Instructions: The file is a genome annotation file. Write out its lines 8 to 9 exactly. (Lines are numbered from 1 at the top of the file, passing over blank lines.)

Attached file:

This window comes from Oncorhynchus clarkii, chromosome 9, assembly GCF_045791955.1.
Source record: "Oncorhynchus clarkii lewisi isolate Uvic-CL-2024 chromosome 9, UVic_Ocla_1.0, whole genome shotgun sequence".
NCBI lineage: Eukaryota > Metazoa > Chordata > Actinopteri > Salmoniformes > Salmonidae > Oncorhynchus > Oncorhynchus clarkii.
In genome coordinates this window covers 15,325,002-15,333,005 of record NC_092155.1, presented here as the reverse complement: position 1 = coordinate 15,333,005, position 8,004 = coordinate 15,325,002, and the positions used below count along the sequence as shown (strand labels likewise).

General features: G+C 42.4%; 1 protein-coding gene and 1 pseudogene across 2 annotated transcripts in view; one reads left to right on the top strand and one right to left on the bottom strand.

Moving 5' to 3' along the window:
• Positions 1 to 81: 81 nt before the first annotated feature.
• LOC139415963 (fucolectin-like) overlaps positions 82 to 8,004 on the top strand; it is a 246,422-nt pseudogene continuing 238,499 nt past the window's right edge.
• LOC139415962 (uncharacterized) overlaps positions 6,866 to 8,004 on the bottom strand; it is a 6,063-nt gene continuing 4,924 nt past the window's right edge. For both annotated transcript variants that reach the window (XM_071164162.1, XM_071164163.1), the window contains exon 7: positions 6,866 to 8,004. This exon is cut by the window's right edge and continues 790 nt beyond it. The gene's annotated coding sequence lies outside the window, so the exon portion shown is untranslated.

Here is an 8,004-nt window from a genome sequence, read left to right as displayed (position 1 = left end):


• LOC139415963 (fucolectin-like) overlaps positions 82 to 8,004 on the top strand; it is a 246,422-nt pseudogene continuing 238,499 nt past the window's right edge.
• LOC139415962 (uncharacterized) overlaps positions 6,866 to 8,004 on the bottom strand; it is a 6,063-nt gene continuing 4,924 nt past the window's right edge. For both annotated transcript variants that reach the window (XM_071164162.1, XM_071164163.1), the window contains exon 7: positions 6,866 to 8,004. This exon is cut by the window's right edge and continues 790 nt beyond it. The gene's annotated coding sequence lies outside the window, so the exon portion shown is untranslated.